Methamphetamine use is on the rise in Letcher County and police warn those who participate in roadside trash pickup events to be on the lookout for discarded items used to make meth.
“Creeks and ditch lines around abandoned houses and buildings are prime targets for meth waste,” said Letcher County Sheriff ’s Deputy Eugene Slone.
After meth is cooked down, the 20- ounce bottles, which are used in making the meth, are often thrown out. Slone said the bottles are still dangerous.
“Ninety-nine percent of the time it is going to be a Mountain Dew bottle,” said Slone.
A plastic bottle with tubing coming out of the top is known as a gas generator. A mixture of salt, hydrochloric acid and/or fertilizer is placed inside the bottle to produce a gas, which can burn eyes and cause lung damage.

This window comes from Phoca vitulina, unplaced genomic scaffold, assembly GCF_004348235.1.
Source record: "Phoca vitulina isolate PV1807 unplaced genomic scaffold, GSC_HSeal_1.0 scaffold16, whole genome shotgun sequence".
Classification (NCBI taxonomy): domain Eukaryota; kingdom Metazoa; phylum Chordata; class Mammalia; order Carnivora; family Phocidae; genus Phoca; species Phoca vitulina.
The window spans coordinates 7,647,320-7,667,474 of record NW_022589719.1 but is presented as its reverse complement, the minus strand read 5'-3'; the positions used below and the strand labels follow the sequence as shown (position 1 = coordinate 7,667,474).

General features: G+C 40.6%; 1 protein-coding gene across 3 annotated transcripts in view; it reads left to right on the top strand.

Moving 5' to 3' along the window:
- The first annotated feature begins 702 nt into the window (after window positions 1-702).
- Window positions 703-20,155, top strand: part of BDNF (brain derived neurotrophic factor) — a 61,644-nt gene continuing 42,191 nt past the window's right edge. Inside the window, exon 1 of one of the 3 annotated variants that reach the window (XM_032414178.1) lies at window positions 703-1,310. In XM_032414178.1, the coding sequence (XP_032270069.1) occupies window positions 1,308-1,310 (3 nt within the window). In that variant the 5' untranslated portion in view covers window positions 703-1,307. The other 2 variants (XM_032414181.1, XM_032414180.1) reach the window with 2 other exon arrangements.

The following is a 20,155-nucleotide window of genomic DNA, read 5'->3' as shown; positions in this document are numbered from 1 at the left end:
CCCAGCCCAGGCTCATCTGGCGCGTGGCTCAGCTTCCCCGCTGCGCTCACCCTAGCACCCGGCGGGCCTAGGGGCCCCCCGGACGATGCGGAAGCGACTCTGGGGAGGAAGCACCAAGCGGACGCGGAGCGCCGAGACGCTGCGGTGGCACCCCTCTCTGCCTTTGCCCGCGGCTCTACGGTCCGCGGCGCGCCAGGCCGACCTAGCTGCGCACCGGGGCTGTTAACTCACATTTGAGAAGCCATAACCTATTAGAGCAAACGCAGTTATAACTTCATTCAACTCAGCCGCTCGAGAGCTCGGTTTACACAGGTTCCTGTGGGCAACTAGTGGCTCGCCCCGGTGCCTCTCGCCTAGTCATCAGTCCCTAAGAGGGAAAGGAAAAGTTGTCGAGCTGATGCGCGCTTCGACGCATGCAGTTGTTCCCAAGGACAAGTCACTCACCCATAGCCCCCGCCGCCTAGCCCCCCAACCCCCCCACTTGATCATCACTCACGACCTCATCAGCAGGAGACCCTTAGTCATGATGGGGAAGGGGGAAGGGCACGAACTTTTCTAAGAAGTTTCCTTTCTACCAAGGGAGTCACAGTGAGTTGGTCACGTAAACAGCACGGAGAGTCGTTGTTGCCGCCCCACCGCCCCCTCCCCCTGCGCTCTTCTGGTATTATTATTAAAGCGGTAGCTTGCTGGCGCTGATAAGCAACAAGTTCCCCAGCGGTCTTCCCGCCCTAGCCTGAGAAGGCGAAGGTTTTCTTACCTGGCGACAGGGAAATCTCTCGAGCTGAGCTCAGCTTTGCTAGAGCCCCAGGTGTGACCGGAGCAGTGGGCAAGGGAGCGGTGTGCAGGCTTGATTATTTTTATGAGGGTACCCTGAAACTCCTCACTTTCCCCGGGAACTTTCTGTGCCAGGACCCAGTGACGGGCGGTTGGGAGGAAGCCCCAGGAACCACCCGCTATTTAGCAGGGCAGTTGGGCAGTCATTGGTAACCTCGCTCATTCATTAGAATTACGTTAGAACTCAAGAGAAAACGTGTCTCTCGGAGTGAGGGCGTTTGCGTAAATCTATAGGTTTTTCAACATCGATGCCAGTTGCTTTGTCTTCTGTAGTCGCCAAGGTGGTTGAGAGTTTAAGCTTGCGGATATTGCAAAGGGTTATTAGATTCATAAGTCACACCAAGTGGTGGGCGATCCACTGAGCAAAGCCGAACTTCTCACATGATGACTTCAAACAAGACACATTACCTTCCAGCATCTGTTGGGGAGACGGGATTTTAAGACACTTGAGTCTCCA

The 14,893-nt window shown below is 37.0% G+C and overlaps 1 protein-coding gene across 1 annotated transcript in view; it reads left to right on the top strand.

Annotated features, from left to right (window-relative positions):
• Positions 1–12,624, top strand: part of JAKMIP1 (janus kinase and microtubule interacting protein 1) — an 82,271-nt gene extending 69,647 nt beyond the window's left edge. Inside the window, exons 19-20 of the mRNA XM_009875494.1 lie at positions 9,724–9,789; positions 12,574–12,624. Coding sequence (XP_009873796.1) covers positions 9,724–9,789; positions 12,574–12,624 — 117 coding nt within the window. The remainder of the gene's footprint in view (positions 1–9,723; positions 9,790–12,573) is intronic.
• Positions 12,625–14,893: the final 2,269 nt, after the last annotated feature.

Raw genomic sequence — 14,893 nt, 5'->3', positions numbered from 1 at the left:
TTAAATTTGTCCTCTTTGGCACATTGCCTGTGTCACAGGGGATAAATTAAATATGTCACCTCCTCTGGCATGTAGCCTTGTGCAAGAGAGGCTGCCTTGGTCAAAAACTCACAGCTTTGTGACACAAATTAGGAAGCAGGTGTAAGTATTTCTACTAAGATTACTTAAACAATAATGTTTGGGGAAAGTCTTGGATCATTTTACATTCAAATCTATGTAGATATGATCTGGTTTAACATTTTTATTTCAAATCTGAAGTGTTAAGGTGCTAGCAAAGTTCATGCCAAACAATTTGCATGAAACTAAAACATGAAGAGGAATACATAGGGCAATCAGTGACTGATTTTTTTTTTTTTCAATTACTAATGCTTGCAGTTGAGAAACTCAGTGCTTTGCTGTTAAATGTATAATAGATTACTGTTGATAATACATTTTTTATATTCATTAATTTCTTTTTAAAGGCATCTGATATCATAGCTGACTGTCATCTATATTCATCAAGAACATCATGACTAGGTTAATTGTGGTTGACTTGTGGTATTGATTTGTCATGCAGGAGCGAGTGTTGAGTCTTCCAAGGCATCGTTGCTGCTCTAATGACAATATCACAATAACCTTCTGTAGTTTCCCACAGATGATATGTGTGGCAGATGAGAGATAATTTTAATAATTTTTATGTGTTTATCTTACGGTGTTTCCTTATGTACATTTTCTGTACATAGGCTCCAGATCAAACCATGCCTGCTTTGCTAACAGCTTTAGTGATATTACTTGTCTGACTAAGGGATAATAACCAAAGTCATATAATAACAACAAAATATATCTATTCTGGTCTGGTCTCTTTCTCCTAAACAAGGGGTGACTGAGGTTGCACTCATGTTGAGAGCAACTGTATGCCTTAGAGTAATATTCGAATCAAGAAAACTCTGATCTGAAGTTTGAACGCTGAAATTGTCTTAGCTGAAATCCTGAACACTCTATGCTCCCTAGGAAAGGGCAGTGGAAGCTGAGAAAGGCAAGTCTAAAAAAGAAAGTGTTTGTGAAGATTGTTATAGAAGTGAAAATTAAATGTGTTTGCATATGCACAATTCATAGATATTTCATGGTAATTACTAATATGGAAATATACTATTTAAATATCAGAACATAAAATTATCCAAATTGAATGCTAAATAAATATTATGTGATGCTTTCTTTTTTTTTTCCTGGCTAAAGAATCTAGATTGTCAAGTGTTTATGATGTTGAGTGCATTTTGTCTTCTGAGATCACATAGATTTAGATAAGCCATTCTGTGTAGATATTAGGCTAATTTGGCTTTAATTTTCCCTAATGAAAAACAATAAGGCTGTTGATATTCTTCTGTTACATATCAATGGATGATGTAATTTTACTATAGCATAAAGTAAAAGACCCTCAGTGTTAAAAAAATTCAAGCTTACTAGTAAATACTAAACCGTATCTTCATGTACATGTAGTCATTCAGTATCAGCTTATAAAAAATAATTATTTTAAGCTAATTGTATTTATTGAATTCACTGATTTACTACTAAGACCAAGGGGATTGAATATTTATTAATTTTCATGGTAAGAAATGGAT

A plastic bottle with a power-like substance in it is known as the shake and bake one-step method. If such a bottle is found, Slone said not to pick it up.
“If you pick it up and shake it, it can regenerate, explode and release a toxic gas,” said Slone.
The sheriff ’s department receives reports on meth labs on a weekly basis, said Slone.
“If they find what they suspect may be a meth lab, get away from it and report it to law enforcement immediately,” said Slone.
Always wear rubber gloves and safety vests when picking up litter near roadways.
Call 633-2293 to notify the sheriff ’s department of possible meth labs.